Richard S. Kay. The Glorious Revolution and the Continuity of Law. Washington DC: Catholic University of America Press, 2014. xi + 304 pp. $59.95 (cloth), ISBN 978-0-8132-2687-3.
Reviewed by Joshua Schroeder (University at Buffalo, SUNY)
Published on H-War (May, 2016)
Commissioned by Margaret Sankey (Air War College)
The Glorious Revolution and the Continuity of Law by Richard S. Kay applies a legal perspective onto the Glorious Revolution. Like many major historical events, the Revolution of 1688 has received so much scholarly attention that one may wonder how somebody could offer a truly fresh perspective. However, as Kay seems well aware, the Glorious Revolution does not lend itself easily to categorization. Was the Glorious Revolution even a revolution? Should it be understood as its own event or merely the final chapter in the seventeenth-century English conflict with the Stuarts? Was it primarily a religious or political event? Kay argues that a legal analysis of the Glorious Revolution can provide the best perspective on answering these questions. He deftly weaves a discussion of all of these topics within his answer to the central question of his book: how did the revolutionaries reconcile their stated goal of preserving the English Constitution with the blatantly illegal deposition of one king and installment of another? His simple answer, they “faked” it, should not hurt appreciation for his thorough and careful analysis of the legal arguments made by the proponents and some detractors of the revolution (p. 17).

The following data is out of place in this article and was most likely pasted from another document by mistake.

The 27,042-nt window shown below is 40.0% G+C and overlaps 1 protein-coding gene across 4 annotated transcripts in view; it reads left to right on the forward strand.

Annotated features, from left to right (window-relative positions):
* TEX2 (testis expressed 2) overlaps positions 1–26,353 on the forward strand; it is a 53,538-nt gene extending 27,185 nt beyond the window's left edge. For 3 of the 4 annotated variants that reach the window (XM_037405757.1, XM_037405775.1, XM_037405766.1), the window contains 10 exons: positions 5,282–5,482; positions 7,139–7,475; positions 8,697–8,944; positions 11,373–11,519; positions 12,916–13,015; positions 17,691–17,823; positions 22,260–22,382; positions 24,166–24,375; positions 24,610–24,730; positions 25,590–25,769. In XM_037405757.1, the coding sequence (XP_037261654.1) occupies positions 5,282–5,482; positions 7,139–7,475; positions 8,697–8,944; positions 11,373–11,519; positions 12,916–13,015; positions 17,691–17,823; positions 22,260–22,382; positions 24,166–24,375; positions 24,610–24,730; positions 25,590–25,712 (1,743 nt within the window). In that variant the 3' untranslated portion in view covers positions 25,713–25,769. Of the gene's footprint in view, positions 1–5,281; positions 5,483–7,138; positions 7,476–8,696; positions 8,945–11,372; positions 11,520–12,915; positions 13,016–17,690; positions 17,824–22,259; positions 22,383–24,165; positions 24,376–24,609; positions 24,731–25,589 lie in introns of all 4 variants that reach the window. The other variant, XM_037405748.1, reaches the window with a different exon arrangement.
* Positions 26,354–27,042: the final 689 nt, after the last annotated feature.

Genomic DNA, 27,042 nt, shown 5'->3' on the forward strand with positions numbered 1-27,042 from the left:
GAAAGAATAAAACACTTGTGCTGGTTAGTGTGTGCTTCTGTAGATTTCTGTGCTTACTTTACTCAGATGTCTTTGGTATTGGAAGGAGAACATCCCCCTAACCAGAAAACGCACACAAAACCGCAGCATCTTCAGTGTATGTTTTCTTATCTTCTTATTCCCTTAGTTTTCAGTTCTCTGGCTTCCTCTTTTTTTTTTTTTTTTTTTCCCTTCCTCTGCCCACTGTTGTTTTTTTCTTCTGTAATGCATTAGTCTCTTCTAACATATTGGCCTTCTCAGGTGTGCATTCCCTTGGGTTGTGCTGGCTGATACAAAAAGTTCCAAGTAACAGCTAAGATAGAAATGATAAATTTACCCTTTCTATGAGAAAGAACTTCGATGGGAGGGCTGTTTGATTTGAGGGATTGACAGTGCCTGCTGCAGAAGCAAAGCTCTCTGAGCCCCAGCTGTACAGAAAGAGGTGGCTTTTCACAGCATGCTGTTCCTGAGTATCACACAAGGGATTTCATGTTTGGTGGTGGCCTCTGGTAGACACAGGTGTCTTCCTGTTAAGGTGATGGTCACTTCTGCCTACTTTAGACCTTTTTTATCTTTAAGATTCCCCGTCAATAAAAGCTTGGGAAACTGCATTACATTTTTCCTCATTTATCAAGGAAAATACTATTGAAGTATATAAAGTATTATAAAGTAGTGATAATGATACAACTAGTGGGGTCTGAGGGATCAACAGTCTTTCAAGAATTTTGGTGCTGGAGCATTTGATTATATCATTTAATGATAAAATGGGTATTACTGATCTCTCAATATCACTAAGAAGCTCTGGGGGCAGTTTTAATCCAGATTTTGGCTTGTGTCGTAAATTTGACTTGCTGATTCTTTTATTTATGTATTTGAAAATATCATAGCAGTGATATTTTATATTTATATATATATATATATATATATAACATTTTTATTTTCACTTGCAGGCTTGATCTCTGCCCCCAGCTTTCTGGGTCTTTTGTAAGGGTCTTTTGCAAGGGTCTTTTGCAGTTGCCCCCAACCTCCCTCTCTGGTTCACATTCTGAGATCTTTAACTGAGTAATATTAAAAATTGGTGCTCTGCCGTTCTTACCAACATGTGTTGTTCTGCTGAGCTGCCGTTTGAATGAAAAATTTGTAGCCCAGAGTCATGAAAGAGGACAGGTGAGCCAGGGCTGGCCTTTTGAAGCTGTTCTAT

The book’s logical structure makes it easy for readers who are not well versed in or attuned to extended legal analysis. Kay begins, in the introduction and first chapter, by explaining the grounds for the removal of James II and discussing the Glorious Revolution’s status as a revolution. He charts a middle path between the notions that the Glorious Revolution was merely a coup and recent claims that it was more in line with classic revolutions. Citing the revolutionaries’ explicit and sincere claims of respect for the English Constitution, Kay flirts with the phrase “legal revolution” as a more apt description (p. 17). He acknowledges that the Glorious Revolution lacked many features of classic revolutions, but it did result in significant changes to the English Constitution that are only apparent with a long-term focus. Kay presents a nuanced picture of the Glorious Revolution that should be appreciated for avoiding simple dichotomies without diluting his argument with too many qualifications.